As someone who’s never really been a football fan, let alone kept track of scores, promotions, or news from within the sport, it took me by surprise when all of a sudden I couldn’t stop watching the 2023 Women’s World Cup. It’s been refreshing and liberating to see women’s football grow so much over the past few years, and—despite having had zero previous interest—this summer, I found myself all of a sudden deeply invested, picking favourite teams, and streaming every match I could.
So, with my newly found football fever, I decided to reach out to someone who’s not only an expert on the topic of women’s football but has also dedicated nearly a decade pursuing and fighting for greater representation within the sport.
Miriam Walker-Khan is a journalist, documentary maker, content creator, and the first-ever Sky Sports Diversity and Inclusion reporter. She’s a tour de force and has undoubtedly improved representation for South Asian women not just in football, but across all sports.
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In 2021, Walker-Khan was nominated for the Ones to Watch (on-air) Sports Journalism Association award. Plus, she was the only sports journalist to be nominated for the Outstanding Young Journalist award at the Asian Media Awards in 2018 and 2019.
I recently got to sit down with Walker-Khan for a chat—her in Australia for the World Cup, me in South London hiding from the rain. We spoke about her early experiences with football, her thoughts on the need for greater widespread inclusion in sports, and of course, her opinions on all things 2023 Women’s World Cup.
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Walker-Khan’s love for football wasn’t a completely linear journey. Her dad worked for Sheffield United and so the young journalist was always around the game. She told me: “[My dad] was a scout and so every weekend, we’d go to Bramall Lane and I hated it because it was the first place I heard racist abuse directed at him.”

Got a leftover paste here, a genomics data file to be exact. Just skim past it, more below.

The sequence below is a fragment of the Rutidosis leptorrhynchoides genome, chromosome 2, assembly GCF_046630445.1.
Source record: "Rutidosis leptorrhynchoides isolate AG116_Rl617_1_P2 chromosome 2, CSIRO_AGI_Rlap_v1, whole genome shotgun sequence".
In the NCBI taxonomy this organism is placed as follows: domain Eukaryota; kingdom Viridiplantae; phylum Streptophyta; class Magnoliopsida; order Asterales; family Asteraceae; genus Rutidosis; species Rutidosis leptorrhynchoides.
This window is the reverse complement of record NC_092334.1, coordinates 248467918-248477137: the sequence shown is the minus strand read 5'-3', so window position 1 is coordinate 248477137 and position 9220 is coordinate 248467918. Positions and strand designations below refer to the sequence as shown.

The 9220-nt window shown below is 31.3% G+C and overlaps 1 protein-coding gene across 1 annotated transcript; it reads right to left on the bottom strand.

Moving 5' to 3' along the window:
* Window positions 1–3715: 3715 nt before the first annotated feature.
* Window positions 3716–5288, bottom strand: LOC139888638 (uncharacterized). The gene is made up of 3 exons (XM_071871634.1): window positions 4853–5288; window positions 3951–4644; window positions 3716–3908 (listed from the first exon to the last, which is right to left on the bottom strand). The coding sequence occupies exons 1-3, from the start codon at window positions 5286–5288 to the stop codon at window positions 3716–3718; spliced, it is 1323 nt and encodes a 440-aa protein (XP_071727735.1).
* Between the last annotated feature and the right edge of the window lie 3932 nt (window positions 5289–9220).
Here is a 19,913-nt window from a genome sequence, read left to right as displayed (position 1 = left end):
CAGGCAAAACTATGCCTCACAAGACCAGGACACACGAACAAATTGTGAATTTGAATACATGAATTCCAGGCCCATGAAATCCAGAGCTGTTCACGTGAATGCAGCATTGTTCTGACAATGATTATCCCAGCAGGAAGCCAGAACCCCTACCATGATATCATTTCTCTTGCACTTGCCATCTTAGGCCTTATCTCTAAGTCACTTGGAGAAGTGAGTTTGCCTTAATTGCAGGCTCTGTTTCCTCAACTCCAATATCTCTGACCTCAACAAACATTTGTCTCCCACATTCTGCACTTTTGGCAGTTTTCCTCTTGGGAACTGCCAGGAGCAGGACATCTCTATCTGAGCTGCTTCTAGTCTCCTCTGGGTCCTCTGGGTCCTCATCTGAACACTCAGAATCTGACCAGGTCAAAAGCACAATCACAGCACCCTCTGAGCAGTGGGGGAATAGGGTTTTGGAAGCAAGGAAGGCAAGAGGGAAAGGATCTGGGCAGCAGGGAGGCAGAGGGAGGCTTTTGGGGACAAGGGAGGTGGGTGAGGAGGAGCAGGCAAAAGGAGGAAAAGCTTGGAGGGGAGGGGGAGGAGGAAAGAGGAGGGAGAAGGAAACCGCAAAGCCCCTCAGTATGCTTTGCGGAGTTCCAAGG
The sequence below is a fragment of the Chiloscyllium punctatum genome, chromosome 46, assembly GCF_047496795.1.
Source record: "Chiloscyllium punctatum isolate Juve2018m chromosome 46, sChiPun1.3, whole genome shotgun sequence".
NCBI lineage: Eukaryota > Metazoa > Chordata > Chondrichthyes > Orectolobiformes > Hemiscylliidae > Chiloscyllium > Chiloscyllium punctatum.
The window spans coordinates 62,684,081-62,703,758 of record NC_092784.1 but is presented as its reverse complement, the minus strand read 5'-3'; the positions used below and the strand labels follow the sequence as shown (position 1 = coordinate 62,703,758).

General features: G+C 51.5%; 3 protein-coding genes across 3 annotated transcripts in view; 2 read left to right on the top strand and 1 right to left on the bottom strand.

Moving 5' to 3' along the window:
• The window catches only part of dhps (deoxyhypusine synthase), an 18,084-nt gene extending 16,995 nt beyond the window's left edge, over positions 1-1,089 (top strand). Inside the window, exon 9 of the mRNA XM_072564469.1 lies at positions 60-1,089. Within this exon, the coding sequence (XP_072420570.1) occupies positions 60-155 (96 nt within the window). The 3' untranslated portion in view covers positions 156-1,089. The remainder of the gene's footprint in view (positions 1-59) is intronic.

Understandably, those early experiences tainted the game for Walker-Khan, and by the age of six she’d decided she didn’t like football and wasn’t going to go to any more games with her dad. Instead, she took up sprinting. She was “rapid,” and so athletics came naturally to her. She even ended up training long jump with none other than Beth England, a now professional football player for England.
But Walker-Khan’s love for football reignited as she grew up and began watching and following football that existed outside of the manosphere. The journalist explained: “I’ve always just loved football, especially the national team and following England. But I think when I started following women’s football in particular, I fell back in love with going to games, it’s a totally different experience. If you’re a woman, go to women’s games. I just love it now, it’s a huge part of my life.”
One of Walker-Khan’s key motivations for building a career in football journalism definitely came from her drive to create spaces for greater representation within every sport—particularly in regard to South Asian women. One of the ways she’s done this is through her initiative Brown Girl Sport, an online community rooted in telling the stories of South Asian women in sport.